For decades, Israel and the United States have stood united in shared values, hopes, dreams, freedom, and peace. As the only democratic nation in the Middle East, Israel is a natural partner for our country. The United States recognized the state of Israel on the very day independence was declared, May 14, 1948, and has proved to be one of her closest allies. This relationship deepened when the 9/11 terrorist attacks brought Middle Eastern terrorism to our sacred shores. From that day forward, we shared a new bond with Israel, fighting terrorism through coordinated efforts and sharing intelligence and weaponry. The United States has also been Israel’s most dependable advocate in both the United Nations and International Courts.
Israel knows all too well the sorrow and fear terrorism creates. Anti-Israel groups have targeted civilians in their violent attempts to weaken the nation. In 2001 and 2002, for instance, Israel endured several suicide bombings calculated to kill as many Israelis as possible. Terrorists chose places where people gathered, such as a Sbarro pizza restaurant in Jerusalem, a bus in northern Israel, and a hotel where dozens were celebrating Passover.
The frequency and unpredictability of these attacks created an atmosphere of fear, which caused many Israelis to avoid attending public events or even visiting a café. Israel responded with controversial measures, establishing checkpoints and rooting out terrorist cells.
The events of 9/11 made foreign terrorism a reality for the United States. Israelis empathized with the shock and horror Americans experienced that day and mourned alongside us. They grieved over the suffering of the victims, five of whom were Israeli citizens, as well as first responders and grieving families. In response to 9/11, the Israeli government immediately declared September 12 a day of mourning. The nation also assisted practically by hosting emergency blood drives and building a memorial in Jerusalem featuring the name of each person killed in the 9/11 attacks.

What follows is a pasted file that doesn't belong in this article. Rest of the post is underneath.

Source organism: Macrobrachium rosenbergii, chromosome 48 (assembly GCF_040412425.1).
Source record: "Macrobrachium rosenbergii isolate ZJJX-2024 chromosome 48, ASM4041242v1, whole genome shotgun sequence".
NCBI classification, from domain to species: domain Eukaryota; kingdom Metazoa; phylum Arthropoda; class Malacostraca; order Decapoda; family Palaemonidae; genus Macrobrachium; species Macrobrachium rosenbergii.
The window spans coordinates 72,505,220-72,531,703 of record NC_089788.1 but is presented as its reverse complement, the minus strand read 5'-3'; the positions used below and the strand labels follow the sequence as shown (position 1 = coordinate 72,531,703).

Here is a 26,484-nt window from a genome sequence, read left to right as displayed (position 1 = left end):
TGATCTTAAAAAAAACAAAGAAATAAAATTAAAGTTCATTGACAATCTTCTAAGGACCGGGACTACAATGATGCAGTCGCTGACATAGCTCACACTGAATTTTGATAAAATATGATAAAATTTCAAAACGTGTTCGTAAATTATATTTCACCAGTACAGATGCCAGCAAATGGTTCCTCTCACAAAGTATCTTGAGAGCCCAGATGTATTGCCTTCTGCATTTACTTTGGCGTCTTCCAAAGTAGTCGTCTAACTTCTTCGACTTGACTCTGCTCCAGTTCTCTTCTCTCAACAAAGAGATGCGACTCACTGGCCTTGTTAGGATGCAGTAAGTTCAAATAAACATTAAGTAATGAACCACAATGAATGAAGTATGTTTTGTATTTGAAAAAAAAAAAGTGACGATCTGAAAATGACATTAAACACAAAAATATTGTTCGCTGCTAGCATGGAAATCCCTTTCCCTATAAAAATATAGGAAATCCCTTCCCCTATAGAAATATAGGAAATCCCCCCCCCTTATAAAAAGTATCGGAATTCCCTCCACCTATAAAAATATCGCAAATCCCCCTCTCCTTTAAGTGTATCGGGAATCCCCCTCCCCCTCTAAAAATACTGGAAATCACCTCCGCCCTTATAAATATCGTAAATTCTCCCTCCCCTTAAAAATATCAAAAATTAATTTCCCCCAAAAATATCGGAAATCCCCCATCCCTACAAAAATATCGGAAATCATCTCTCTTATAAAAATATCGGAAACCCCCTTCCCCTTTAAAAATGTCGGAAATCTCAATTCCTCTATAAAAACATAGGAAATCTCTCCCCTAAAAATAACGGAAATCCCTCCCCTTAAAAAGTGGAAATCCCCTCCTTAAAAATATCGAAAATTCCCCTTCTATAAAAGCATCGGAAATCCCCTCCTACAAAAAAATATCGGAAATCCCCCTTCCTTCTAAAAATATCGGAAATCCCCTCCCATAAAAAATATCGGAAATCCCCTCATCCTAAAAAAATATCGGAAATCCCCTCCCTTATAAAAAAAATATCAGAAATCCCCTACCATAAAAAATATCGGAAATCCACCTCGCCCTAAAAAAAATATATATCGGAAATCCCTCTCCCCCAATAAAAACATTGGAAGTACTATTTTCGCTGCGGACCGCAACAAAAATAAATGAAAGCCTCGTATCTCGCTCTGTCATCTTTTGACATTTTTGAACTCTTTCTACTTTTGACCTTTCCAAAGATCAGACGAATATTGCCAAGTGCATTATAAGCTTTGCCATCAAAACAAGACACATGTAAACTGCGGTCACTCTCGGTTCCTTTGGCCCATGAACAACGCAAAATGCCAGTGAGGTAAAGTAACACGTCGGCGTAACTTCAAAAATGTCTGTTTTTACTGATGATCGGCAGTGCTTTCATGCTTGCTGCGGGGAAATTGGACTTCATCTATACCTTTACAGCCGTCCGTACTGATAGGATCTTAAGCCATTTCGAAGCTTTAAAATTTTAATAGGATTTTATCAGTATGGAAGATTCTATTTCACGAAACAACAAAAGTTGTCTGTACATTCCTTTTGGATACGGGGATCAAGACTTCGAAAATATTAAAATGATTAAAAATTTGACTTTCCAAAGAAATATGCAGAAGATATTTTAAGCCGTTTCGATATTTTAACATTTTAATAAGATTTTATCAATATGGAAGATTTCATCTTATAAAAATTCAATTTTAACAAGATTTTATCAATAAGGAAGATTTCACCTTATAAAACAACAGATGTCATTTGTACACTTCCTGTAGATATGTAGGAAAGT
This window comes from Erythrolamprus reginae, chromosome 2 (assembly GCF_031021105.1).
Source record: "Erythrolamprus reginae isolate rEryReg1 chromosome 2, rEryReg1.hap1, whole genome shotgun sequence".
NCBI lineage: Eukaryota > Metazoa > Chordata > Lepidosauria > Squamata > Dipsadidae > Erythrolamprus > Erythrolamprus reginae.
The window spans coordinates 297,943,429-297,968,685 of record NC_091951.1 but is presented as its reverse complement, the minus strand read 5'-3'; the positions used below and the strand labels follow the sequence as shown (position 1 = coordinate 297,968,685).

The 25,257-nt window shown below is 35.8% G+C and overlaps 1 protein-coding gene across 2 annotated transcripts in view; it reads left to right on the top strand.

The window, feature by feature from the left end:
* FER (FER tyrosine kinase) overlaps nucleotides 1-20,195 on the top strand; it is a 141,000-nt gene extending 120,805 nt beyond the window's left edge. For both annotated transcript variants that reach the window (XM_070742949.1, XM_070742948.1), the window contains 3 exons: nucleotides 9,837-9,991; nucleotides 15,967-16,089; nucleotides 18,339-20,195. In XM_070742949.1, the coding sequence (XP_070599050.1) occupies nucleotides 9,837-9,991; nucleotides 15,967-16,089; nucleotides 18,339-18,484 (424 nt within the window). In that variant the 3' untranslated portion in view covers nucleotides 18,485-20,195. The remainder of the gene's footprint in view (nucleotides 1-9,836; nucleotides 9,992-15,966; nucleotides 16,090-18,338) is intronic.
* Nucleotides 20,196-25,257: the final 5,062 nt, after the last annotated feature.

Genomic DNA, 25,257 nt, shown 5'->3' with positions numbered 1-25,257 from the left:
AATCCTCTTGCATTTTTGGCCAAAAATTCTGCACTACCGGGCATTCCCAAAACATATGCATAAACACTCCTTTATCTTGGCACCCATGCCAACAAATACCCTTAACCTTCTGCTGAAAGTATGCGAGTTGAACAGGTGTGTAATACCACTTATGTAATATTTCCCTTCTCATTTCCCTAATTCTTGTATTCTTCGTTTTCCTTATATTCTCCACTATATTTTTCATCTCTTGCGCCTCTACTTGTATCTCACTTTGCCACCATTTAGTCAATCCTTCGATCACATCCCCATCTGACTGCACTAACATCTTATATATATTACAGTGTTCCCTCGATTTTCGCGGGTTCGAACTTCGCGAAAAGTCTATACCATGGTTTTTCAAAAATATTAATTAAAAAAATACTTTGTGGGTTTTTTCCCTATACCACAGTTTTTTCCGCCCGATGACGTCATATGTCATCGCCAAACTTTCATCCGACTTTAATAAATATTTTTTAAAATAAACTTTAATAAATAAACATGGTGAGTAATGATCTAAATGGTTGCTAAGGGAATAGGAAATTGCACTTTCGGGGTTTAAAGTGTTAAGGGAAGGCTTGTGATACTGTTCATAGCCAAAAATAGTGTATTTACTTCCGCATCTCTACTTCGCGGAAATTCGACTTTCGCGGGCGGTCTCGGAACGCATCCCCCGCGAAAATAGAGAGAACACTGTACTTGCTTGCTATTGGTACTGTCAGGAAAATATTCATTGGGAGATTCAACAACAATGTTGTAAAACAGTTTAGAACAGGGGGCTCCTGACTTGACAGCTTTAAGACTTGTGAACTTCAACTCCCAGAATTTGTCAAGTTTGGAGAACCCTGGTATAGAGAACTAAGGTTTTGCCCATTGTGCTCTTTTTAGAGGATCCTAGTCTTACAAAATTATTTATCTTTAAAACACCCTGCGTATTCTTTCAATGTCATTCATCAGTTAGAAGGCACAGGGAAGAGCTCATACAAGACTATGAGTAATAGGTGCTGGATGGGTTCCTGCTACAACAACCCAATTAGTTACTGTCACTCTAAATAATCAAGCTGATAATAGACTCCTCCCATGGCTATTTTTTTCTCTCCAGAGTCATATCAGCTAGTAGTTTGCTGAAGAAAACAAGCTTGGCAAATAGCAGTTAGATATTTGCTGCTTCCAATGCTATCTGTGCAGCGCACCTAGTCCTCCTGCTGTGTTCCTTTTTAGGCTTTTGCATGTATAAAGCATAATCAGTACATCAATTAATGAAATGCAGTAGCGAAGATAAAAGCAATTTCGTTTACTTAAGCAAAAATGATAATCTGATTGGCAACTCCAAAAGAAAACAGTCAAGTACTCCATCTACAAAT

Encountering terrorism firsthand increased American sympathy for the violence Israel experiences on an all-too-regular basis; it heightened our understanding of the measures Israel takes to prevent these acts of terror.
Israel has strongly supported the United States’ efforts to shut down terrorist organizations that pose a threat to both Israel and America. Israel supported our efforts in dismantling the Taliban in Afghanistan and in dealing with the existential threat posed by the radical Muslim administration in Iran.
The United States reciprocated and assisted the Israeli military in engineering the Iron Dome, a surface-to-air defense system that detects incoming rockets, calculates where they will land, and fires missiles to eliminate them before impact. This technology has effectively protected Israel against thousands of rockets fired by the terrorist group Hamas just a few months ago.
Hostile Arab extremists target Israel and the United States for similar reasons: both are democratic centers of Western culture. American support for Israel has also fanned the flames of anti-Americanism. These sentiments were expressed in a disturbing speech given at a mosque in Gaza in October 2000, during which the speaker called upon Arabs to “kill those Jews and those Americans who are like them.” In a way, Israel and the United States are united not only by shared ideals but also by the hate they face as a result.
For Americans, 9/11 surprised us as to how bitterly some people hate our country. For Israelis, 9/11 was yet another sign of how devastating terrorism is. But it also resulted in an opportunity to work more closely with the United States in opposing the threat wherever it appeared. Twenty years later, Israel and the United States are still partnering in fighting terrorism and making the world a more peaceful place.
To learn more about how 9/11 has changed the Middle East over the past twenty years, join us at our upcoming conference, 9/11 and the New Middle East. Through worship, corporate prayer and remembrance, and the testimonies of speakers who were there, we will grow in our knowledge of 9/11 and how it has changed the world. We will also gain insights into the Middle East today by learning to view the events of 9/11 through a biblical lens. Join us September 10–11 in person at Trinity Baptist Church in New York City or online.
by Rachel Larsen
 “How Israel’s Iron Dome Missile Shield Works,” BBC News, May 17, 2021, sec. Middle East, accessed July 26, 2021, https://www.bbc.com/news/world-middle-east-20385306.
 “PA TV Broadcasts Call for Killing Jews and Americans,” MEMRI, October 13, 2000, accessed July 26, 2021, https://www.memri.org/reports/pa-tv-broadcasts-call-killing-jews-and-americans.